Why OT Environments Are Getting Attacked And What Organizations Can Do About It


As usual, financial gain is the biggest motivation behind cyber hacks against operational technology. About 80% of OT environments were nailed by ransomware scams last year. Etay Maor, senior director of security strategy for Cato Networks, discusses how aging technology, infrequent patching made difficult by work stoppages, and limited security resources make OT systems vulnerable, and how organizations could mitigate these challenges.

Much has changed for operational technology (OT) in the past decade. The rising demand for improved connectivity of systems, faster maintenance of equipment and better insights into utilization of resources has given rise to internet-enabled OT systems, which include industrial control systems (ICS) and others such as supervisory control and data acquisition (SCADA) systems, distributed control systems (DCSs), remote terminal units (RTUs), and programmable logic controllers (PLCs).  

With everything becoming internet-facing and cloud-managed, the manufacturing and critical infrastructure sector (i.e., healthcare, pharma, chemicals, power generation, oil production, transportation, defense, mining, food and agriculture) are becoming exposed to threats that may be more profound than data breaches. GartnerOpens a new window believes that by 2025 threat actors will weaponize OT environments to successfully harm or kill humans.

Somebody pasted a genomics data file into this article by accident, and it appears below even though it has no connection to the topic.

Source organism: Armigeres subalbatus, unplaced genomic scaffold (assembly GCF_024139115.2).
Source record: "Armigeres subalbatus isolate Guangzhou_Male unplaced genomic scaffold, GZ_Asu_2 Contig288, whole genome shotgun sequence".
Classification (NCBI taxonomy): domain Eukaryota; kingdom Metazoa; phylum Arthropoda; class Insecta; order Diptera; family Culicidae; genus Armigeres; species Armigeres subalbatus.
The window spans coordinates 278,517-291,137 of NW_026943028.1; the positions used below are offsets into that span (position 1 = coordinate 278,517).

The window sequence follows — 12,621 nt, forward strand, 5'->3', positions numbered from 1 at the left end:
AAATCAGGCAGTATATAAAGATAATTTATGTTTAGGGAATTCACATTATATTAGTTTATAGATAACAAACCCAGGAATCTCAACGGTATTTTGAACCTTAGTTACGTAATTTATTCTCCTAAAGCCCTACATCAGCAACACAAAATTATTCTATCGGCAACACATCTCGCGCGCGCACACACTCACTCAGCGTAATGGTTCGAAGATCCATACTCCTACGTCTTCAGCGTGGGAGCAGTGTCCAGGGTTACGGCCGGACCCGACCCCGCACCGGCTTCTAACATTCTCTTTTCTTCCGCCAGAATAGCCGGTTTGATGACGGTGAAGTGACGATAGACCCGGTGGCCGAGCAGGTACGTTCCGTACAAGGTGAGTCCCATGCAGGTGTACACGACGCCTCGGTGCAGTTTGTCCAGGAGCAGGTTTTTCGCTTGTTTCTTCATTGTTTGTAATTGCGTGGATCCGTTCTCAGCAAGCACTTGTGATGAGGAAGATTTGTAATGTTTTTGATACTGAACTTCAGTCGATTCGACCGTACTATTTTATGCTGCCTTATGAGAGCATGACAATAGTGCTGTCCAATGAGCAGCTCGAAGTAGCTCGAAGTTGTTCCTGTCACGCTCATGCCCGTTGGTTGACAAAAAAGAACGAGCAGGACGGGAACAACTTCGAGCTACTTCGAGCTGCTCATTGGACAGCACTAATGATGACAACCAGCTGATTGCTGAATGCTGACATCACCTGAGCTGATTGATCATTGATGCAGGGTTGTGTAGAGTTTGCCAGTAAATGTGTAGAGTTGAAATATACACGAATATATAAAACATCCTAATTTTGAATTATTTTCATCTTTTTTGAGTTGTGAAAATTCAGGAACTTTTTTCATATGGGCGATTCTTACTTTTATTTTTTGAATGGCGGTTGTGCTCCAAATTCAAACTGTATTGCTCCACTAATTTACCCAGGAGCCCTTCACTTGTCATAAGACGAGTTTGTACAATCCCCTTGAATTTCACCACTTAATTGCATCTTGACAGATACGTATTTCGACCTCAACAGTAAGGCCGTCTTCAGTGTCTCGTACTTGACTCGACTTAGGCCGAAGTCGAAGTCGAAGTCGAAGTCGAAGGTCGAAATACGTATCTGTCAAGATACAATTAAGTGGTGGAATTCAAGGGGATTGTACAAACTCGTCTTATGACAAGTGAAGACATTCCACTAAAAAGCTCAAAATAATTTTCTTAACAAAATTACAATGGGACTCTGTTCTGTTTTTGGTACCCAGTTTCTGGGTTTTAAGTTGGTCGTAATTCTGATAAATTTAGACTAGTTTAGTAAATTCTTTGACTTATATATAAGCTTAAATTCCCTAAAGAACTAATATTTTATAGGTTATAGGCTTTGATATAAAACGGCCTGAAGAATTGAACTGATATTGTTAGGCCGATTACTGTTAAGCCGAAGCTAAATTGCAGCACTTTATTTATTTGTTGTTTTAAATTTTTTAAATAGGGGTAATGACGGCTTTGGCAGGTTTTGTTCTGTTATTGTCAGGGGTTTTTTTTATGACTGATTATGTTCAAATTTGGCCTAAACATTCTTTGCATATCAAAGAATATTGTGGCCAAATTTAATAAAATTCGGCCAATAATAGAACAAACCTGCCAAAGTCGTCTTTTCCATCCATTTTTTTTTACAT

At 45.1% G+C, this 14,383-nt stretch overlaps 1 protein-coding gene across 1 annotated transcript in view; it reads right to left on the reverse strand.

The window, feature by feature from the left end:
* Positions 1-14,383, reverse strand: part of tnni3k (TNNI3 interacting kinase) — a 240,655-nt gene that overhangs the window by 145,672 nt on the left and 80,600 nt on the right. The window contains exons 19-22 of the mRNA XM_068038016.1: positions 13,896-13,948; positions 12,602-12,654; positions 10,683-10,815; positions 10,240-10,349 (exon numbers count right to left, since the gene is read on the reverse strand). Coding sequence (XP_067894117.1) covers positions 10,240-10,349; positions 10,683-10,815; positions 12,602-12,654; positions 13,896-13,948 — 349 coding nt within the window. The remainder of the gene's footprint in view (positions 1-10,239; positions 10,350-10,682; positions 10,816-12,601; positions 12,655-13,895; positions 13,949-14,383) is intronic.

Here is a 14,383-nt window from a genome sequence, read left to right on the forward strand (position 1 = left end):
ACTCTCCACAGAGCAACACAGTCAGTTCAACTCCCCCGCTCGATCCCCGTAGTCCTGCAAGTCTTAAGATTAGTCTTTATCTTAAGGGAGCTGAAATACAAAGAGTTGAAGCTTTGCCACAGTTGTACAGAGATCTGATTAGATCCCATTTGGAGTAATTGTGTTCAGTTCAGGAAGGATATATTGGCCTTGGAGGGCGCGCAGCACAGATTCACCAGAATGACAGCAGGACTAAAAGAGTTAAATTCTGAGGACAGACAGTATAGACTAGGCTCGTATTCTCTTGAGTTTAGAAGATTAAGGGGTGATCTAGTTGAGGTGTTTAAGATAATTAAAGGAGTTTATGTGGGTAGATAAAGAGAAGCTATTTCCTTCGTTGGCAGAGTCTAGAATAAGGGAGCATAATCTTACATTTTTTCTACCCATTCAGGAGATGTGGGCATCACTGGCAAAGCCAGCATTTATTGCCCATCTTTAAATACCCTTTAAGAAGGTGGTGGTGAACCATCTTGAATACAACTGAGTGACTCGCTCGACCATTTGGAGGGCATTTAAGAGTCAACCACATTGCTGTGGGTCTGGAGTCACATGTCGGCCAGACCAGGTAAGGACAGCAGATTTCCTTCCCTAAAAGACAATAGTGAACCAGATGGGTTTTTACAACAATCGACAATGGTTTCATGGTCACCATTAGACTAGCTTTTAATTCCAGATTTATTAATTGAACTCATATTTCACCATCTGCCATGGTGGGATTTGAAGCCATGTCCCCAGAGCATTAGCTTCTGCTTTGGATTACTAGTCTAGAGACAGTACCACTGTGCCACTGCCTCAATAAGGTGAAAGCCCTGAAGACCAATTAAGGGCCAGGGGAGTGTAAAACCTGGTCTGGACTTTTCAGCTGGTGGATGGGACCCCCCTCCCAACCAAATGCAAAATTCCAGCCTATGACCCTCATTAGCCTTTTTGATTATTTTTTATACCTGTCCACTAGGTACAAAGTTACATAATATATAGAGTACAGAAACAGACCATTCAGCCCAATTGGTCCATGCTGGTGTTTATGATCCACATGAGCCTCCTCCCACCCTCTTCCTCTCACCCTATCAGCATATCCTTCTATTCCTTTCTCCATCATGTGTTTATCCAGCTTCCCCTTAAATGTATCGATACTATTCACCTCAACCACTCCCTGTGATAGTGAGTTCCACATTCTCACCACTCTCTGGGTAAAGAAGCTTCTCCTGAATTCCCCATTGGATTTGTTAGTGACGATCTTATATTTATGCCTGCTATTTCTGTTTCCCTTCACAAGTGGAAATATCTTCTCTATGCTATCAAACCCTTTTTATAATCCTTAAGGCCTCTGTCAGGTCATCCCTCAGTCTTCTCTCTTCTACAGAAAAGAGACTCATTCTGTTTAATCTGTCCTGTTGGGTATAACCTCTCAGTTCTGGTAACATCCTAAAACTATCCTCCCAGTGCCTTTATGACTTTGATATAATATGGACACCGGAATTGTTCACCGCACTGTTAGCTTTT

See More: Recovering From a Cybersecurity Earthquake: 4 Lessons Companies Must Learn

Why Operational Technology Environments Are Getting Attacked

According to SANS researchOpens a new window , there are four key reasons why cyber criminals attack OT and Industrial Control Systems (ICS) environments: Ransomware or financial crimes; state-sponsored attacks that cause wide-scale disruption like NotPetyaOpens a new window (credited for causing massive collateral damage and the world’s first power blackouts); attacks by non-state attackers for terrorism or hacktivism (e.g., Oldsmar, FL water treatment facility hackOpens a new window ) and attacks on devices and things that cannot protect themselves. Financial crime is the biggest driver, with 80%Opens a new window of OT environments experiencing a ransomware attack last year. 

What Makes OT Systems So Vulnerable To Attacks?

A number of reasons make OT/ICS environments vulnerable:

  • Aging technology: Many OT systems were built decades ago when most devices were air-gapped and nobody was too concerned about cybersecurity, encryption or authentication. It is estimated that 71%Opens a new window of systems have outdated or unsupported operating systems, 66% have no automatic updates, and 64% have unencrypted passwords.
  • Difficult or infrequent patching: While 65%Opens a new window of vulnerabilities have a patch available, it is extremely difficult for organizations to patch systems regularly due to the associated risk of downtime. Most critical infrastructure and ICS environments operate round the clock; they cannot be taken offline) or cannot risk applying untested patches that may have downstream ecosystem impacts or potential to disrupt the overall system. 
  • Inherent vulnerabilities: The number of reported vulnerabilities in ICS environments is doublingOpens a new window every year.
  • Remotely exploitable: Almost 70%Opens a new window of all operational environments have one or more remote access or external connections to third parties like internet providers, service providers and others.